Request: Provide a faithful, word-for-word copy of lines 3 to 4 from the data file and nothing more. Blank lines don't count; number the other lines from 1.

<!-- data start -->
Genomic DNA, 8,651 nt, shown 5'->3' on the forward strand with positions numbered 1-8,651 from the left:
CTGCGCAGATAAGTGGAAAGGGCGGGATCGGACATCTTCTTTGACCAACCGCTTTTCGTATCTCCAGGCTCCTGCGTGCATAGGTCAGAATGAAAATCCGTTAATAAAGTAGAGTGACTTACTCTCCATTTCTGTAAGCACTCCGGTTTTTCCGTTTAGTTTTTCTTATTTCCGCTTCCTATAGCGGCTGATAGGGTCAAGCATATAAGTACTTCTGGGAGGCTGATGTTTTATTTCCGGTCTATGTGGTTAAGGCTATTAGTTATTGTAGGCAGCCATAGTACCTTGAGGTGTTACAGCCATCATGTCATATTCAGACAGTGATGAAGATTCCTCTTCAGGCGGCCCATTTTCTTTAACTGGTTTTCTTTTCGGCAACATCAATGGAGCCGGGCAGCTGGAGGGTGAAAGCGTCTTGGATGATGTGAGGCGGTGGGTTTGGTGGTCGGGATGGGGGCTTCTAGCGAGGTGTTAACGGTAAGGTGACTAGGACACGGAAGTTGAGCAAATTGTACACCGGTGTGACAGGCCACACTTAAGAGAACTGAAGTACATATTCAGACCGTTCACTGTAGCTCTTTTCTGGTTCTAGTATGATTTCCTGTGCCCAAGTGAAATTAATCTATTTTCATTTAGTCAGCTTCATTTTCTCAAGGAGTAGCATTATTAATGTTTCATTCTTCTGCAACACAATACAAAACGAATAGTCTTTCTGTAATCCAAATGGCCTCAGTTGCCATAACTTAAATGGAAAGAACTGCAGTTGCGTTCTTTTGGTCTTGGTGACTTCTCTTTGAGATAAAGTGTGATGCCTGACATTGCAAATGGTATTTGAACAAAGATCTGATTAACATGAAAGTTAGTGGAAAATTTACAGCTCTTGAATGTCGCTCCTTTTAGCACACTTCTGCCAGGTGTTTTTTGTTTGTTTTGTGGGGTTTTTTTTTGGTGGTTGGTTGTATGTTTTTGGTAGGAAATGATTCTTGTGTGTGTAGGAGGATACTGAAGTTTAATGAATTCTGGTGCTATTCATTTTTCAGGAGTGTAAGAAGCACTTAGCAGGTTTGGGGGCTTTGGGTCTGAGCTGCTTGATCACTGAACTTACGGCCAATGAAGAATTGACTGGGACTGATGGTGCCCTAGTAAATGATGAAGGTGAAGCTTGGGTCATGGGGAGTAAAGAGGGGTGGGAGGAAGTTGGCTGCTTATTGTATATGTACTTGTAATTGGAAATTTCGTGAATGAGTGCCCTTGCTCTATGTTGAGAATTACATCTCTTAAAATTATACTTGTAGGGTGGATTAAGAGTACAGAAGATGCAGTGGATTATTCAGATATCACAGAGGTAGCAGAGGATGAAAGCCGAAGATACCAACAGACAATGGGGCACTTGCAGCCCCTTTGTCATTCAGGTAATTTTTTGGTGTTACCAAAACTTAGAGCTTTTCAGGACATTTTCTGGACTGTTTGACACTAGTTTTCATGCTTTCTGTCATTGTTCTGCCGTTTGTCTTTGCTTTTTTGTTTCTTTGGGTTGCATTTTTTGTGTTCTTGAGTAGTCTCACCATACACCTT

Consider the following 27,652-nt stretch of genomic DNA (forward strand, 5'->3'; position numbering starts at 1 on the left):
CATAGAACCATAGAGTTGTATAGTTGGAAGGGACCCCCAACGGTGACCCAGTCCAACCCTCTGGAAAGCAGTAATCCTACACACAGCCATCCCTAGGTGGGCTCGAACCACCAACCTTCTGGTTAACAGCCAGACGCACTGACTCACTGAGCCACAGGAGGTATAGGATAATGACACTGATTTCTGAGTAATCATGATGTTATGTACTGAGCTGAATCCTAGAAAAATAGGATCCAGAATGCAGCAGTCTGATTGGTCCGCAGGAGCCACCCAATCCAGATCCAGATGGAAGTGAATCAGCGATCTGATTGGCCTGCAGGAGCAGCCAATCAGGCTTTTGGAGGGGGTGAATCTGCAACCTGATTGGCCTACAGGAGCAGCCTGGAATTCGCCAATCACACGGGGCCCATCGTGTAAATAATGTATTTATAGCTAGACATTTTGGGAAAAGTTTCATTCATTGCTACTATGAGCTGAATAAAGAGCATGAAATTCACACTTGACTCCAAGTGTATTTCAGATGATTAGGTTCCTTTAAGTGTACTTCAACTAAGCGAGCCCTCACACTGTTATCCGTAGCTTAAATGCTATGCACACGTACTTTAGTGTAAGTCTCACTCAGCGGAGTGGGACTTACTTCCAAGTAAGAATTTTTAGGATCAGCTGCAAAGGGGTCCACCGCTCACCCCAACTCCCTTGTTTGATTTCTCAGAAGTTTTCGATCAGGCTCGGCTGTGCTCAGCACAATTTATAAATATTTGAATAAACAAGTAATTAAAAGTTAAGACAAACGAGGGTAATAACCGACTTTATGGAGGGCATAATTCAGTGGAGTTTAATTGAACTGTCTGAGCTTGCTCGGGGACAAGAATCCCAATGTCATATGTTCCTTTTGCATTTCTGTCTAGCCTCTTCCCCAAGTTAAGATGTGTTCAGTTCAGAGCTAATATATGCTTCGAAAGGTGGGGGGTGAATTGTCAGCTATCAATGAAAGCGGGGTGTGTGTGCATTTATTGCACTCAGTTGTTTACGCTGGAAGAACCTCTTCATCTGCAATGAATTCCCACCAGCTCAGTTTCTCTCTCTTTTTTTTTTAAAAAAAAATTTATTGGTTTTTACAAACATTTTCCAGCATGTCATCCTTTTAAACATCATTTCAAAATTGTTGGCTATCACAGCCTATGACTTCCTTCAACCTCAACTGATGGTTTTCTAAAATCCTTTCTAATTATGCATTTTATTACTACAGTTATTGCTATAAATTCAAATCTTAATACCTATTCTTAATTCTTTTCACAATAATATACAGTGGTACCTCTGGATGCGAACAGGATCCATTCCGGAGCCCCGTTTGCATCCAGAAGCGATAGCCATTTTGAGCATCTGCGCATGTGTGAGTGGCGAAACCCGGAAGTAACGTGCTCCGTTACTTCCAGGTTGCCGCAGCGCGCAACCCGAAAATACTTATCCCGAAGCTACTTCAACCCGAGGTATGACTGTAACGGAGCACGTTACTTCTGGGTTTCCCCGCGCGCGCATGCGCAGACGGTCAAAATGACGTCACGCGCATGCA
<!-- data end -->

Consider the following 27,652-nt stretch of genomic DNA (forward strand, 5'->3'; position numbering starts at 1 on the left):
CATAGAACCATAGAGTTGTATAGTTGGAAGGGACCCCCAACGGTGACCCAGTCCAACCCTCTGGAAAGCAGTAATCCTACACACAGCCATCCCTAGGTGGGCTCGAACCACCAACCTTCTGGTTAACAGCCAGACGCACTGACTCACTGAGCCACAGGAGGTATAGGATAATGACACTGATTTCTGAGTAATCATGATGTTATGTACTGAGCTGAATCCTAGAAAAATAGGATCCAGAATGCAGCAGTCTGATTGGTCCGCAGGAGCCACCCAATCCAGATCCAGATGGAAGTGAATCAGCGATCTGATTGGCCTGCAGGAGCAGCCAATCAGGCTTTTGGAGGGGGTGAATCTGCAACCTGATTGGCCTACAGGAGCAGCCTGGAATTCGCCAATCACACGGGGCCCATCGTGTAAATAATGTATTTATAGCTAGACATTTTGGGAAAAGTTTCATTCATTGCTACTATGAGCTGAATAAAGAGCATGAAATTCACACTTGACTCCAAGTGTATTTCAGATGATTAGGTTCCTTTAAGTGTACTTCAACTAAGCGAGCCCTCACACTGTTATCCGTAGCTTAAATGCTATGCACACGTACTTTAGTGTAAGTCTCACTCAGCGGAGTGGGACTTACTTCCAAGTAAGAATTTTTAGGATCAGCTGCAAAGGGGTCCACCGCTCACCCCAACTCCCTTGTTTGATTTCTCAGAAGTTTTCGATCAGGCTCGGCTGTGCTCAGCACAATTTATAAATATTTGAATAAACAAGTAATTAAAAGTTAAGACAAACGAGGGTAATAACCGACTTTATGGAGGGCATAATTCAGTGGAGTTTAATTGAACTGTCTGAGCTTGCTCGGGGACAAGAATCCCAATGTCATATGTTCCTTTTGCATTTCTGTCTAGCCTCTTCCCCAAGTTAAGATGTGTTCAGTTCAGAGCTAATATATGCTTCGAAAGGTGGGGGGTGAATTGTCAGCTATCAATGAAAGCGGGGTGTGTGTGCATTTATTGCACTCAGTTGTTTACGCTGGAAGAACCTCTTCATCTGCAATGAATTCCCACCAGCTCAGTTTCTCTCTCTTTTTTTTTTAAAAAAAAATTTATTGGTTTTTACAAACATTTTCCAGCATGTCATCCTTTTAAACATCATTTCAAAATTGTTGGCTATCACAGCCTATGACTTCCTTCAACCTCAACTGATGGTTTTCTAAAATCCTTTCTAATTATGCATTTTATTACTACAGTTATTGCTATAAATTCAAATCTTAATACCTATTCTTAATTCTTTTCACAATAATATACAGTGGTACCTCTGGATGCGAACAGGATCCATTCCGGAGCCCCGTTTGCATCCAGAAGCGATAGCCATTTTGAGCATCTGCGCATGTGTGAGTGGCGAAACCCGGAAGTAACGTGCTCCGTTACTTCCAGGTTGCCGCAGCGCGCAACCCGAAAATACTTATCCCGAAGCTACTTCAACCCGAGGTATGACTGTAACGGAGCACGTTACTTCTGGGTTTCCCCGCGCGCGCATGCGCAGACGGTCAAAATGACGTCACGCGCATGCA